Another restitution story , only tenuously connected to that of the Parthenon Marbles via the Elgin name – but interesting none the less.
Vancouver Sun 
Statuette returned, but was it stolen?
Note says it was taken 50 years ago, although archives uncertain they ever owned it
By Ari Altstedter, Postmedia News June 7, 2011
Someone entered the first-floor men’s room of the Lord Elgin Hotel in downtown Ottawa on Saturday, carefully placing a shopping bag on the floor and leaving.
Inside was a century-old bronze statuette and an anonymous typed note.
The figure, of British General James Wolfe who died during the Battle of Quebec in 1759, was the property of the people of Canada and had been stolen more than 50 years ago, the note said.
“My conscience has bothered me for a very long time and I am now an old man,” it said.
The note was marked with a stamp requesting that whoever finds the package forward its contents to the Library and Archives Canada.
A guest found the package and gave it to the staff of the hotel. They were intrigued.
“It must have been quite something for him,” said Ann Meelker, director of sales and marketing at the hotel. “It [must have] niggled him for a long time.”
When the hotel contacted the archives the mystery deepened; curators there said it is not known if the archives were ever in possession of the piece, let alone if it had been stolen.
The story behind the unusual drop is only hinted at in vague outline in the note, which reads, in its entirety:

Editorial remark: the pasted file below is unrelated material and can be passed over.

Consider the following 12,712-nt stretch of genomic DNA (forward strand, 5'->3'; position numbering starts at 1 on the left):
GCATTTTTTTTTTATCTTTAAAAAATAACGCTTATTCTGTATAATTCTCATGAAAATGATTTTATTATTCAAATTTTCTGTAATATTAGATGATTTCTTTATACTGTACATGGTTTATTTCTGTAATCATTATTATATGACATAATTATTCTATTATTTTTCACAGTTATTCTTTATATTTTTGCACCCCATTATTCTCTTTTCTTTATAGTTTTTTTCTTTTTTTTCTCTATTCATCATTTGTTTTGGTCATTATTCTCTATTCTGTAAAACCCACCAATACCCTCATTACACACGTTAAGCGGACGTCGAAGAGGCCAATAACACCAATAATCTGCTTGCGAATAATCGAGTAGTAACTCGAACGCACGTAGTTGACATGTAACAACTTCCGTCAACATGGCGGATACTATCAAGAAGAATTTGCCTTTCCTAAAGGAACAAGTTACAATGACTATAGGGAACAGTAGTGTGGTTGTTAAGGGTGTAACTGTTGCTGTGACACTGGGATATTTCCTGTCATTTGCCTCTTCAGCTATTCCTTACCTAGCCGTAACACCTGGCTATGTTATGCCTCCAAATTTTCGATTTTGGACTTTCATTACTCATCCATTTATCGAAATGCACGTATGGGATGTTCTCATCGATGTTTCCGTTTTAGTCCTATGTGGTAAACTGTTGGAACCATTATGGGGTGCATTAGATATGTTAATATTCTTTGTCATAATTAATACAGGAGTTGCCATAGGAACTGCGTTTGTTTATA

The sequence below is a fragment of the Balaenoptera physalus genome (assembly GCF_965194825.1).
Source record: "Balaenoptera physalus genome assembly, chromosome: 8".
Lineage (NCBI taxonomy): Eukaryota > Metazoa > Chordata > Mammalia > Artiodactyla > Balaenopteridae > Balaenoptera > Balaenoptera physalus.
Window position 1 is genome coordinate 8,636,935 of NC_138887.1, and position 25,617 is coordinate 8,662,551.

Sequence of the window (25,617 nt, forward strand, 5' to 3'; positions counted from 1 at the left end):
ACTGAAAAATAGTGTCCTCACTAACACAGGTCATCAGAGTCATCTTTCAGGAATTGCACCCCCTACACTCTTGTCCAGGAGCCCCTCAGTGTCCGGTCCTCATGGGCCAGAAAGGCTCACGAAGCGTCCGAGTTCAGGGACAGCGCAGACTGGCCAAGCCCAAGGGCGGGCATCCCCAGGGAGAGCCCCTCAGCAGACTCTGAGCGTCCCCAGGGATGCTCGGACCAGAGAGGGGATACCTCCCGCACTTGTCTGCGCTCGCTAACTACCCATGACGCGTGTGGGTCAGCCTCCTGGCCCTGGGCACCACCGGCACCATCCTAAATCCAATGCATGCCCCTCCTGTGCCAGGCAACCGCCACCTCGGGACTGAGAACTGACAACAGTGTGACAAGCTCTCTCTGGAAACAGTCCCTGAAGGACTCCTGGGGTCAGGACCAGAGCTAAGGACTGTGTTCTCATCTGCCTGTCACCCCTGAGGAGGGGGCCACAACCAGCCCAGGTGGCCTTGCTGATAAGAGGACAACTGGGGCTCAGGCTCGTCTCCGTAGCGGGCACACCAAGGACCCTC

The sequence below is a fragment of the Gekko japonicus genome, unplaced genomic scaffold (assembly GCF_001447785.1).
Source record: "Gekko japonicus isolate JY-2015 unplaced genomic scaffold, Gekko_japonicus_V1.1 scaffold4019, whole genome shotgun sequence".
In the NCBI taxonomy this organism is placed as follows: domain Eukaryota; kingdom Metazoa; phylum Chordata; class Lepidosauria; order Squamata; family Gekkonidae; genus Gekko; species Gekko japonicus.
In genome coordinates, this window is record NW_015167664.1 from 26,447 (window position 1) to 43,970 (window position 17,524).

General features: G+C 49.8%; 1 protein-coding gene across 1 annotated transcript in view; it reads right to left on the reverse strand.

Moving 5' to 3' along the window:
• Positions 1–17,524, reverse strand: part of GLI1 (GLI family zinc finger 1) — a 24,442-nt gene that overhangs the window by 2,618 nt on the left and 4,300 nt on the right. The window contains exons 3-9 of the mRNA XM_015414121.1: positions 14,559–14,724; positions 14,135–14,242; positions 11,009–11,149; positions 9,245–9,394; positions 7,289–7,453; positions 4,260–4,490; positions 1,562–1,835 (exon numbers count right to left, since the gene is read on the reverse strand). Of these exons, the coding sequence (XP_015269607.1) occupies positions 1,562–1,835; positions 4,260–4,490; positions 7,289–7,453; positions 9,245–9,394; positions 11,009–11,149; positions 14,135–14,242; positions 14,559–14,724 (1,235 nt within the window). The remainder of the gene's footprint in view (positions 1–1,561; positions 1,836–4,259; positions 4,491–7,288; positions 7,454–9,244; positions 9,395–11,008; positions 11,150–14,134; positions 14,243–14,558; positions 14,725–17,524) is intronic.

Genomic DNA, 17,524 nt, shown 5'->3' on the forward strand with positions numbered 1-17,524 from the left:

“This statuette of Wolfe was stupidly stolen in the 1950s from the old building that then housed the Public Archives of Canada on Sussex Drive. It is returned through the charity of strangers because my conscience has bothered me for a very long time and I am now an old man. I very much regret this act of foolishness and apologize to the authorities for having deprived the Archives of this artifact.”
The statuette, at least at first inspection, appears to be authentic.
At its base is an inscription that reads ‘Vernon March 1909.’ Vernon March is the English sculptor behind the Canadian War Memorial just down the street from Parliament in Ottawa and the Champlain Monument in Orillia, Ont.
Charlie Hill, curator for Canadian Art at the National Gallery of Canada, says the statue seems like it could be an authentic March. He says that in 1911, the artist exhibited a statuette of Wolfe at The Royal Academy in London and made a number of casts for private collectors. Pictures of some of the casts can be seen on the websites of various online auction houses where they have fetched prices between $250-400.
The statuette that appeared at The Lord Elgin bears a strong resemblance to the pictures on the online auction houses, and Hill says it’s possible the statuette is one of March’s original casts.